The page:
looked anxiously into the future. It was wintry weather; the sky was
heavy with clouds, and storms swept across the land. The summer
seemed also to have faded out of his life; all that gladness with which
his God had crowned him above his fellows. Poor, homeless, and an
exile; rich only in the friendship of a few fishermen and peasants who
made themselves homeless and exiles for his sake; with a traitor
always at his side, and a host of deadly foes conspiring against him :
thus Jesus passed the last winter of his life.

Whilst he was in Perea many people came to him, who remembered
what John the Baptist had said of nim. John had not yet been dead
twelve months, and the anger of the people against Herod had not
died away. Many of them believed on Jesus, as he went about,
according to his custom, from village to village, teaching, in homely
parables, which took firm hold of the minds and memories of his
hearers. Very possibly the Pharisees sought to get Herod to arrest
him; but this he dared not do, so unpopular had he become by the
murder of John. They tried, therefore, to frighten Jesus back into
Judzea, and they came to him with a warning: “Get thee out, and
depart hence,” they said, “for Herod will kill thee.” But Jesus had
certain work to do in that country, and he was not to be driven from
it by their cunning or Herod’s. One of the miracles he wrought at
this time in Perea was in the house of one of the chief Pharisees of
that neighborhood, where he had been invited, that they might watch
him. It was the Sabbath day, and a man was set before him afflicted
with dropsy. As usual, Jesus did not hesitate to heal him, the
lawyers and Pharisees finding nothing to say against: his doing so.
After this he gave both to the guests and to his host certain rules
THE WONDERFUL LIFE. 131

roncerning feasts, which were very different from those usually
observed. To this period also belong the parables of the Great
Supper, the Lost Sheep, the Lost Coin, the Prodigal Son, the Uniust
Steward, and the Rich Man and Lazarus.

CHAPTER XV.—LAZARUS.

q AZARUS, that name which Jesus had given to
the poor beggar carried by the angels into
Abraham’s bosom, was also the name of a
friend whom he loved dearly, and of whom his
mind was at this moment full. About the
same time that the Pharisees had come to
him with their cunning stratagem to drive him
into Judza, there had reached him a message
from the home in Bethany: “Lord, behold, he
whom thou lovest is sick.’ Martha and Mary,
the sisters of Lazarus, did not, because they could
not, urge their Lord to come to them. The peril was great. Nay,
if he had gone at once he would have fallen into the very snare
his enemies had laid for him. He stayed, therefore, two days where
he was, teaching the people as usual, and betraying no design of
leaving that place. But on the third day, when the danger was
somewhat passed by, though his disciples still remonstrated with him
for venturing again to Judzea, he set out for Bethany. Thomas, the
most timid and doubtful of the disciples, said to his companions, in
a despair which proves the strength of his attachment to his Master,
“Let us also go, that we may die with him.”

It was a toilsome journey, hurriedly and secretly taken. The
disciples, like other men in a country of foes, must have been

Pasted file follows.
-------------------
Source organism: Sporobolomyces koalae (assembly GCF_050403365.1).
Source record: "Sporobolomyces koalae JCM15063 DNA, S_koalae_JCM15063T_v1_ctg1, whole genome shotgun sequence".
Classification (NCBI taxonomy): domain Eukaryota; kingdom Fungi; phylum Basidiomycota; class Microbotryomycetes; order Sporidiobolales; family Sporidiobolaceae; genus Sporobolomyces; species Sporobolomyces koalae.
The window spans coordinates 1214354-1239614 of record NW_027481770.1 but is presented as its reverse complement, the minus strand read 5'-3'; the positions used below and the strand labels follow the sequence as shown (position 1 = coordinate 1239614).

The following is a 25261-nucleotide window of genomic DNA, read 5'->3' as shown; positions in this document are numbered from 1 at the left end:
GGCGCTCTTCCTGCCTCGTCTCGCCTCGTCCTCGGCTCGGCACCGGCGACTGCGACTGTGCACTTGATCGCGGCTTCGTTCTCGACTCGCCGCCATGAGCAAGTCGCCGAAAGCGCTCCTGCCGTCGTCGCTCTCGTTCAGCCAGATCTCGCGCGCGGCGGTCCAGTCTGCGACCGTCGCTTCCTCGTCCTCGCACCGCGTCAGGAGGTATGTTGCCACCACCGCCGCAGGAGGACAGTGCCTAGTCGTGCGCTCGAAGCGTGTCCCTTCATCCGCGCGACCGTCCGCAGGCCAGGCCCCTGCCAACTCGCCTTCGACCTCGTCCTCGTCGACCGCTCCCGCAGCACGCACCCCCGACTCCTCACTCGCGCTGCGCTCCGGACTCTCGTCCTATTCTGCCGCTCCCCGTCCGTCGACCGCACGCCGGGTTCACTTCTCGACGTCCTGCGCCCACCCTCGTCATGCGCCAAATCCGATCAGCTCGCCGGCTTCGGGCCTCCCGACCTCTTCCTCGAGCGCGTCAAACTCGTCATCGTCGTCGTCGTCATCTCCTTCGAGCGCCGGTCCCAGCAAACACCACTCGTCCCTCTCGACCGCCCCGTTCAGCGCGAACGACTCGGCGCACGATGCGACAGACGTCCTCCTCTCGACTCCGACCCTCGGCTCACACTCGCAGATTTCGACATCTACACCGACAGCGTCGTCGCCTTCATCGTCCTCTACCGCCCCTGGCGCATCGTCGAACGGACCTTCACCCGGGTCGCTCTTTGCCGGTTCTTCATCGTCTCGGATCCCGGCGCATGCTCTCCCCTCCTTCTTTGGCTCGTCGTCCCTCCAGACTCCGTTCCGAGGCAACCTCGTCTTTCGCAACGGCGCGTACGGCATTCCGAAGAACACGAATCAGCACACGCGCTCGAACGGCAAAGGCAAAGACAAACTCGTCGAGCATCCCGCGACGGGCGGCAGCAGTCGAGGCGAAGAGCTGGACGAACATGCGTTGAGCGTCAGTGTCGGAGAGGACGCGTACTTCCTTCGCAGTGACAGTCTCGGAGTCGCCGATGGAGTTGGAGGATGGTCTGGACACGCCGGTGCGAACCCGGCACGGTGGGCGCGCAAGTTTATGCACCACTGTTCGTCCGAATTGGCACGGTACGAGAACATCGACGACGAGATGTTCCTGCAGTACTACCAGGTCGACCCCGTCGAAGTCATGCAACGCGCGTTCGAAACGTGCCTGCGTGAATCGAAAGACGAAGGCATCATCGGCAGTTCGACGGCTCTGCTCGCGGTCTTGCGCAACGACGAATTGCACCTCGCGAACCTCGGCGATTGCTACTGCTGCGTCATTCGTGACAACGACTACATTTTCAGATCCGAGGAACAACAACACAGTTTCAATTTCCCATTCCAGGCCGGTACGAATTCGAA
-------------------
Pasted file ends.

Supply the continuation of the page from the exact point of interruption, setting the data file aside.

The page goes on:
anxious and uneasy, not altogether seeing the necessity of this
new peril. The Lord himself was probably troubled and sorrowful,


132 CHILD'S LIFE OF CHRIST.

for he knew that. Lazarus was dead, and he sympathized with the grier
of his sisters. On the fourth day after his death he reached the
village, but did not enter it, only sending a message to the sisters
that he had come. The house was filled with Jews from Jerusalem,
which was only two miles away, and Martha, as soon as she heard
that Jesus was near, rose up, and went out to meet him, lest he
‘should be unaware of the risk he was running. But Mary was too
deeply sunk in sorrow even to hear that he who loved them was so
close at hand. It was not until he sent Martha to her, who told her
secretly, “The Master is come, and calleth for thee,” that she knew
he was there.

Mary did not possess Martha’s characteristic caution and prudence.
She rose up quickly, and hurried to seek: Jesus outside: the town
where he was staying, without attempting to conceal her movements.
A number of the Jews followed her, thinking she was going to her
brother's grave to weep there. The whole company, weeping and
mourning, came to the place where Jesus was waiting for Mary,
in the midst of his anxious disciples. But the grief of the two
sisters, and his own tears, saved him at this moment. They even
wept with them, and exclaimed, “ Behold, how he loved him!” Ina
sacred brotherhood of grief they led him to the cave where his friend
had been lying for four days.

Some of them, who had known of the miracle performed on the blind
beggar, asked among themselves if he could not have saved Lazarus
from dying. But it was too late now. Here was the grave, with
the. stone laid upon it, beneath which the dead body had been decaying
these four days. Even Martha objected to having the stone taken
away. It may be that some among them had heard how the widow’s
son, at Nain, had appeared to come to life again when he was about
to be buried; but how different that was to the case of a man so
well known, who had been dead so long! Close by Jerusalem, too,
where the rulers were seeking to put Jesus to death as an impostor!

But the stone was taken away, and all stood silent, looking on with
awe. Did Jesus wish to see once again the form of his friend, now
conquered by the last enemy, Death? He did not enter into the cave,
THE WONDERFUL LIFE. 133

but crying with a loud voice, which rang through the silence of the
crowd and the stillness of the grave, he said, “ Lazarus, come forth!”

How every heart must have throbbed! Was it possible that the